How can businesses effectively harness big data to gain actionable insights and drive strategic decisions?

In today’s globalised digital economy, businesses don't have a choice of avoiding data-driven decisions, unless they operate in a very confined local market and are of limited size. To drive competitiveness, an increasing number of businesses are collecting not only consumer data they can get from their owned channels but also publicly available information from the web for price intelligence, market research, competitor analysis, cybersecurity, and other purposes.

Up to a point, businesses might try to get away without using data-backed decisions; however, when the pace of growth increases, companies that rely on gut feeling only unavoidably start lagging behind. Unfortunately, there are no universal approaches to harnessing data effectively that would suit all companies. Any business has to start from the basics: first, define the business problem; second, answer, very specifically, what kind of data might help to solve it. Over 75% of data businesses collect ends up as ‘dark data’. Thus, deciding what data you don’t need is no less important than deciding what data you need.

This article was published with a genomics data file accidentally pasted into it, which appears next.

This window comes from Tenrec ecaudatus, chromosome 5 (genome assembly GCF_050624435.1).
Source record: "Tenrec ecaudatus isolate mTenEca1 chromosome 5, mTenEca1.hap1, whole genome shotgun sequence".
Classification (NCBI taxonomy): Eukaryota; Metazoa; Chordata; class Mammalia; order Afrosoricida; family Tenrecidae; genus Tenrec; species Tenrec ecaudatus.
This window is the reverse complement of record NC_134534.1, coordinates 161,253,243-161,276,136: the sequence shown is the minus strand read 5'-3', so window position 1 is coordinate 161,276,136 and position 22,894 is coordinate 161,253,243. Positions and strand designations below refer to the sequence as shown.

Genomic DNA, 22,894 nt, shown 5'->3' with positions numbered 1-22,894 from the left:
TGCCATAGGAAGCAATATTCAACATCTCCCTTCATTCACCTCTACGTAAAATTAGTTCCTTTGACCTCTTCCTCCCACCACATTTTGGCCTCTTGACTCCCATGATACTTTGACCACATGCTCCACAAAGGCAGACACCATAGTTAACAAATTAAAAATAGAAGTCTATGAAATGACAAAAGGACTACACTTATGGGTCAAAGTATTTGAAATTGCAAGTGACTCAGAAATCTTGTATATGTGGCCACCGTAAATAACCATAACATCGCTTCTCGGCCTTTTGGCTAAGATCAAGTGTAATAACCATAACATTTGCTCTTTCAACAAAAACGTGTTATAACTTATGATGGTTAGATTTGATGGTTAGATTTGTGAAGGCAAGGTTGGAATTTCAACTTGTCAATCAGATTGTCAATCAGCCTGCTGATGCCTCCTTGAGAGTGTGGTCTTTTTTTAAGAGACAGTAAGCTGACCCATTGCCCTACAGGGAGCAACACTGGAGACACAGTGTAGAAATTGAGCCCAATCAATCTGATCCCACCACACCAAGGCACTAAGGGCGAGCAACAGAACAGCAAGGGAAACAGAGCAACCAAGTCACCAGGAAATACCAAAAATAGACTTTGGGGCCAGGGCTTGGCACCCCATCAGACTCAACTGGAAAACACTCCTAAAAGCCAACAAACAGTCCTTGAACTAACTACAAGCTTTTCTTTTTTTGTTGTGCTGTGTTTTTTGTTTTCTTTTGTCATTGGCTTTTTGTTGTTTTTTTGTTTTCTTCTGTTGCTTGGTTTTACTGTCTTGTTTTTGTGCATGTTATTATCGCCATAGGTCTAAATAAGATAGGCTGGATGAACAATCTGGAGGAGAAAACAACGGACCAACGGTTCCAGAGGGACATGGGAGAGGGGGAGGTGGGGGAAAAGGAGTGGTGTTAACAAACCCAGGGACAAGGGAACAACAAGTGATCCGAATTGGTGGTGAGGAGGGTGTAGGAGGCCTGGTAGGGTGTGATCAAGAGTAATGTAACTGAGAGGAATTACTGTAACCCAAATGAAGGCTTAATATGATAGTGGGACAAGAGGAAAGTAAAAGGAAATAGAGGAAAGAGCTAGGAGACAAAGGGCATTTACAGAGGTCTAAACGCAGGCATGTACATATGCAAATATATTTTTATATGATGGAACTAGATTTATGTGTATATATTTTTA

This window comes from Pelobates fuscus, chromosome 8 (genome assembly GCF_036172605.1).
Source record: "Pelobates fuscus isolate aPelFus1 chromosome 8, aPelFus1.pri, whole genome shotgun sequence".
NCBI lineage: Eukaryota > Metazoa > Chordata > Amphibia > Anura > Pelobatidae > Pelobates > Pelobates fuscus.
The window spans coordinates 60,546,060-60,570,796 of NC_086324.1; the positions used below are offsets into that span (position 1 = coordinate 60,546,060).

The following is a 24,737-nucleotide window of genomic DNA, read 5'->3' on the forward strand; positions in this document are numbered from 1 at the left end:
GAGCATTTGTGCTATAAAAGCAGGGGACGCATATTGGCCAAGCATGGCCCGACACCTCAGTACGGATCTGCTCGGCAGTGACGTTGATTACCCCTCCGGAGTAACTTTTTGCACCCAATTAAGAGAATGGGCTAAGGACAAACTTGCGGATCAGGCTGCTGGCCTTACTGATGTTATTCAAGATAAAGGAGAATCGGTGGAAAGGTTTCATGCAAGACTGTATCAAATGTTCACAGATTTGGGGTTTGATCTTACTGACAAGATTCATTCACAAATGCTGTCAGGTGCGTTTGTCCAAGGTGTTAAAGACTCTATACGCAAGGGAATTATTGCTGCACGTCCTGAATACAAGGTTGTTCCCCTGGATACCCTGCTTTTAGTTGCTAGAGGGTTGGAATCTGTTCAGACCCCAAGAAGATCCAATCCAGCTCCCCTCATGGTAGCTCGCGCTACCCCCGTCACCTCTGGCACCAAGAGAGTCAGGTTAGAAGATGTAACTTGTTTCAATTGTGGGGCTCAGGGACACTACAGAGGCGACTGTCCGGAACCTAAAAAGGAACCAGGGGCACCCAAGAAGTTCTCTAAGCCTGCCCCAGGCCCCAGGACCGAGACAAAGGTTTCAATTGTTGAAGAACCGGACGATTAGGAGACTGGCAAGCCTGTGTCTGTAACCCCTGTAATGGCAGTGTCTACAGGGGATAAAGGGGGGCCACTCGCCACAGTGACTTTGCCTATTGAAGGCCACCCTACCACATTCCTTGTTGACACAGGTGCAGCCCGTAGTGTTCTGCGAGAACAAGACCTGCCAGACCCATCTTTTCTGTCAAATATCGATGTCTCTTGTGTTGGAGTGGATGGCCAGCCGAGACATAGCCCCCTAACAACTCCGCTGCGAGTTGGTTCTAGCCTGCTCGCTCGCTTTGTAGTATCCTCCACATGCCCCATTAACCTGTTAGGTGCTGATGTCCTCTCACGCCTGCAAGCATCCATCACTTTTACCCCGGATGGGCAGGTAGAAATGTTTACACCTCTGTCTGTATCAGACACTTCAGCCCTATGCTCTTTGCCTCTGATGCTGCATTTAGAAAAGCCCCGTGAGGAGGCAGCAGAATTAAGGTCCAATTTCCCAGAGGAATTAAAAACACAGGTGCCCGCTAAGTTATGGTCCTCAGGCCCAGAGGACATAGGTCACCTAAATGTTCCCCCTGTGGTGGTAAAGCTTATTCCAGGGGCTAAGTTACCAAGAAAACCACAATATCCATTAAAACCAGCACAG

In what ways do you envision data visualisation evolving in the context of business intelligence and analytics?

Most data visualisation solutions today have AI-powered functionalities that provide users with a more dynamic view and enhanced accuracy. Further, AI-driven automation also allows businesses to analyse patterns and generate insights from larger and more complex datasets while freeing analysts from mundane visualisation tasks.

I believe data visualisation solutions will have to evolve towards more democratic and noob-friendly alternatives, bringing data insights beyond data teams and into sales, marketing, product, and client support departments. It is hard to tell, unfortunately, when we could expect such tools to arrive. Up until now, the focus of the industry hasn’t been on finding the single best visualisation solution. There are many different tools available on the market, and they all have their advantages and disadvantages.